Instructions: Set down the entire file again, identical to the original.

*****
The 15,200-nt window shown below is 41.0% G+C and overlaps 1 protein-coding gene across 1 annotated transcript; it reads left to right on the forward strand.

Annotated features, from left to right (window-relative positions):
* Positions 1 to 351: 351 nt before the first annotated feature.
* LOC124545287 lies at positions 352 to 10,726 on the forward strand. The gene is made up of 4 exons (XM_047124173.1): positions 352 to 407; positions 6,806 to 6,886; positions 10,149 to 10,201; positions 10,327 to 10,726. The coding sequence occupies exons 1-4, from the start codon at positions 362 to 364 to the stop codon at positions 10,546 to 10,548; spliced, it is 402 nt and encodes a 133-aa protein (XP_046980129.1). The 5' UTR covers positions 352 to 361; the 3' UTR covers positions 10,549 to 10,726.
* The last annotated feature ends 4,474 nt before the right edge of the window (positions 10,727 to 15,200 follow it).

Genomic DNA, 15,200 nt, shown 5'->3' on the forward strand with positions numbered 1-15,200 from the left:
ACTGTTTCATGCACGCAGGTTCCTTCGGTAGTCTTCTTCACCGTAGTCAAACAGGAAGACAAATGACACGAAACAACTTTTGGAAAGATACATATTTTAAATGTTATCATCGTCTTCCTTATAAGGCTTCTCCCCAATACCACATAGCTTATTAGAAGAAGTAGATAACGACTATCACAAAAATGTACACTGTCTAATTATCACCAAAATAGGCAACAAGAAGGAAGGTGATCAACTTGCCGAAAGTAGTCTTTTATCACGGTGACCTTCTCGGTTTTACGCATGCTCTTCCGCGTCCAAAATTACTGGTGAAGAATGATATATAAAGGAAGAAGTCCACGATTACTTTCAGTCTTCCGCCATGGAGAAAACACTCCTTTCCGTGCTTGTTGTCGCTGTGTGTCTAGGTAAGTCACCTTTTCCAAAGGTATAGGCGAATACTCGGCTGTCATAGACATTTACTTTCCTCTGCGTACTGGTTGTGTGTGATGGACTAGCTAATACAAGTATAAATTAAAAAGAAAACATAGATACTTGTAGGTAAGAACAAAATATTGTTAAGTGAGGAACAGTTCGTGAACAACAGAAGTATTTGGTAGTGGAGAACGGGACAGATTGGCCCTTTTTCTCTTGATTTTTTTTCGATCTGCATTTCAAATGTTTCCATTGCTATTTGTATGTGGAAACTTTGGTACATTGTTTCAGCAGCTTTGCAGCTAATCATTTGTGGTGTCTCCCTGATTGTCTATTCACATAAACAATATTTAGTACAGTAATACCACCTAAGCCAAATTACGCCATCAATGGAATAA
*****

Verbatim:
The 15,200-nt window shown below is 41.0% G+C and overlaps 1 protein-coding gene across 1 annotated transcript; it reads left to right on the forward strand.

Annotated features, from left to right (window-relative positions):
* Positions 1 to 351: 351 nt before the first annotated feature.
* LOC124545287 lies at positions 352 to 10,726 on the forward strand. The gene is made up of 4 exons (XM_047124173.1): positions 352 to 407; positions 6,806 to 6,886; positions 10,149 to 10,201; positions 10,327 to 10,726. The coding sequence occupies exons 1-4, from the start codon at positions 362 to 364 to the stop codon at positions 10,546 to 10,548; spliced, it is 402 nt and encodes a 133-aa protein (XP_046980129.1). The 5' UTR covers positions 352 to 361; the 3' UTR covers positions 10,549 to 10,726.
* The last annotated feature ends 4,474 nt before the right edge of the window (positions 10,727 to 15,200 follow it).

Genomic DNA, 15,200 nt, shown 5'->3' on the forward strand with positions numbered 1-15,200 from the left:
ACTGTTTCATGCACGCAGGTTCCTTCGGTAGTCTTCTTCACCGTAGTCAAACAGGAAGACAAATGACACGAAACAACTTTTGGAAAGATACATATTTTAAATGTTATCATCGTCTTCCTTATAAGGCTTCTCCCCAATACCACATAGCTTATTAGAAGAAGTAGATAACGACTATCACAAAAATGTACACTGTCTAATTATCACCAAAATAGGCAACAAGAAGGAAGGTGATCAACTTGCCGAAAGTAGTCTTTTATCACGGTGACCTTCTCGGTTTTACGCATGCTCTTCCGCGTCCAAAATTACTGGTGAAGAATGATATATAAAGGAAGAAGTCCACGATTACTTTCAGTCTTCCGCCATGGAGAAAACACTCCTTTCCGTGCTTGTTGTCGCTGTGTGTCTAGGTAAGTCACCTTTTCCAAAGGTATAGGCGAATACTCGGCTGTCATAGACATTTACTTTCCTCTGCGTACTGGTTGTGTGTGATGGACTAGCTAATACAAGTATAAATTAAAAAGAAAACATAGATACTTGTAGGTAAGAACAAAATATTGTTAAGTGAGGAACAGTTCGTGAACAACAGAAGTATTTGGTAGTGGAGAACGGGACAGATTGGCCCTTTTTCTCTTGATTTTTTTTCGATCTGCATTTCAAATGTTTCCATTGCTATTTGTATGTGGAAACTTTGGTACATTGTTTCAGCAGCTTTGCAGCTAATCATTTGTGGTGTCTCCCTGATTGTCTATTCACATAAACAATATTTAGTACAGTAATACCACCTAAGCCAAATTACGCCATCAATGGAATAA